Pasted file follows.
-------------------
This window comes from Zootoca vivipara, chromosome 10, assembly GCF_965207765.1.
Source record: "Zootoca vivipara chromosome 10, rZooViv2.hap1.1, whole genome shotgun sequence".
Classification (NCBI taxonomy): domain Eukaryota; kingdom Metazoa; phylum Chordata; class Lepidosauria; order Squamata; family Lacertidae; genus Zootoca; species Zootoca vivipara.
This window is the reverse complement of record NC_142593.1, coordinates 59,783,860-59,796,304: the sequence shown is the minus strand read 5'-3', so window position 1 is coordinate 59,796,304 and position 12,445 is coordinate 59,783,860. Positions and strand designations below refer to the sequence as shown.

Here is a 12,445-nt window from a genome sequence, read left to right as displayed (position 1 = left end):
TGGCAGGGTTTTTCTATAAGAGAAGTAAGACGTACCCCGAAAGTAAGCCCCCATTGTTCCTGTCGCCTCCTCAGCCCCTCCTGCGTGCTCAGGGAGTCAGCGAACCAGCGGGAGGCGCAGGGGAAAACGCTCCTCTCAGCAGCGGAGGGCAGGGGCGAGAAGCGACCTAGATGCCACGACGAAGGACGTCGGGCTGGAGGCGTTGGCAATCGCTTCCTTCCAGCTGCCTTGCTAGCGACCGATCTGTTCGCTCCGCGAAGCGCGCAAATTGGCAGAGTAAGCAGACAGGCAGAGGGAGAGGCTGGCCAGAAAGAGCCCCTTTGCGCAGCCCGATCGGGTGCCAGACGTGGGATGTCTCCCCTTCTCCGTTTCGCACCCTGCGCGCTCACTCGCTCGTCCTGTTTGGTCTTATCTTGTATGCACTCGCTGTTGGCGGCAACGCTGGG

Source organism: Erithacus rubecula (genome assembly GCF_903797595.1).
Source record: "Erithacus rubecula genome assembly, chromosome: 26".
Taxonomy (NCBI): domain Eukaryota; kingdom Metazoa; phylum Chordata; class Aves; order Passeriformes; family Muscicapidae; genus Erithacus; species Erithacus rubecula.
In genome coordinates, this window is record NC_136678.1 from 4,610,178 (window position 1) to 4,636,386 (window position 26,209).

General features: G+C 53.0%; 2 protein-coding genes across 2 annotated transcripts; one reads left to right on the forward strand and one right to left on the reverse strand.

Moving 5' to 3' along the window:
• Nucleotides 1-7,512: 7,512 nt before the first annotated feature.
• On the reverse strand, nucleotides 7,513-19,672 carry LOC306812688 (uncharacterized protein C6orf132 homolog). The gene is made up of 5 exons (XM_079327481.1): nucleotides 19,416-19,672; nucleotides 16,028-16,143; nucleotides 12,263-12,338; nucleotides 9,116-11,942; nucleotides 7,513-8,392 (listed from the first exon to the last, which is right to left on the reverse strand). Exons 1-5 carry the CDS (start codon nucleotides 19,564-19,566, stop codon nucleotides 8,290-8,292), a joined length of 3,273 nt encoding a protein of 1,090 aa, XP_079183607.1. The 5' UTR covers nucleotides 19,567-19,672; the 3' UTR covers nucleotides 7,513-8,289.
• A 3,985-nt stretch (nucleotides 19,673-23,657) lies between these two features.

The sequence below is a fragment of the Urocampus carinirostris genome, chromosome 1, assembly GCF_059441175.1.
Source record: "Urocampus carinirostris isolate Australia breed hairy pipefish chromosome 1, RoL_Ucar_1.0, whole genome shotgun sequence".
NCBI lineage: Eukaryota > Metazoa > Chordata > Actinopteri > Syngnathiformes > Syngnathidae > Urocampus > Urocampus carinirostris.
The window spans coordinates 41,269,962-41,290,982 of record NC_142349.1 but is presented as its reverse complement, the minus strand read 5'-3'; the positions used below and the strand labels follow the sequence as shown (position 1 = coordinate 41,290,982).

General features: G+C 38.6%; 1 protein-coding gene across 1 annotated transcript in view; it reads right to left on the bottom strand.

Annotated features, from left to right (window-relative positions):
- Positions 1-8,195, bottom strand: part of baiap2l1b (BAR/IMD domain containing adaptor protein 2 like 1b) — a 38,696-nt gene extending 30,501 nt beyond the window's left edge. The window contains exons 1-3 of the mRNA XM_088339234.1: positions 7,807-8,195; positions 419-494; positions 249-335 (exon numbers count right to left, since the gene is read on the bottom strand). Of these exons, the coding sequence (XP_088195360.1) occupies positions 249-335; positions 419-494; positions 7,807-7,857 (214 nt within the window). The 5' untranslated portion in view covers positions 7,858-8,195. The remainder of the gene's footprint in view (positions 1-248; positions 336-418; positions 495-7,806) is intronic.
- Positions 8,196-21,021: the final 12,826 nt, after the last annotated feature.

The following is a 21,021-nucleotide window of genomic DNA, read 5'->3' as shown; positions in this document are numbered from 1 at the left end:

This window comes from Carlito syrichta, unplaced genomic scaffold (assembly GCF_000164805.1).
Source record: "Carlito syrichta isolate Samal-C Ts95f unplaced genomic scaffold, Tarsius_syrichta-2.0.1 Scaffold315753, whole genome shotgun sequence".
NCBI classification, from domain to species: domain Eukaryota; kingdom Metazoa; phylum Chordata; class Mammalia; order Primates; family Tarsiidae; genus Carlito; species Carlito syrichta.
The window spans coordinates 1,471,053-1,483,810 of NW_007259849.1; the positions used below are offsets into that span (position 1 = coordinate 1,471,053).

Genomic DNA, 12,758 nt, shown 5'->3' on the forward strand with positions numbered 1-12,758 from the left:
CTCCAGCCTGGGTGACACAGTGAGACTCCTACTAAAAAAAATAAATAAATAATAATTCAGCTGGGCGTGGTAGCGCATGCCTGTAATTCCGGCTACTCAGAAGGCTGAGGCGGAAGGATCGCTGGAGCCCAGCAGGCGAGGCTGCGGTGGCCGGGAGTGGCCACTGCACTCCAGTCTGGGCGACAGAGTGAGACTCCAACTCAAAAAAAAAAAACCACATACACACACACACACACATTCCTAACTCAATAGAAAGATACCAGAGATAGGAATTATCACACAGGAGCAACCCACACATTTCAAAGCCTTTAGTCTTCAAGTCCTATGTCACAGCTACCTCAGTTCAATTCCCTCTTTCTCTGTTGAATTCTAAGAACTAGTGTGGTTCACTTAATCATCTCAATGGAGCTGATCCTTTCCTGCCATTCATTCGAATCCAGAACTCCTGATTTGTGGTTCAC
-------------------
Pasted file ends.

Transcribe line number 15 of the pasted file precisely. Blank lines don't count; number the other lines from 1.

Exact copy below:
• A 3,985-nt stretch (nucleotides 19,673-23,657) lies between these two features.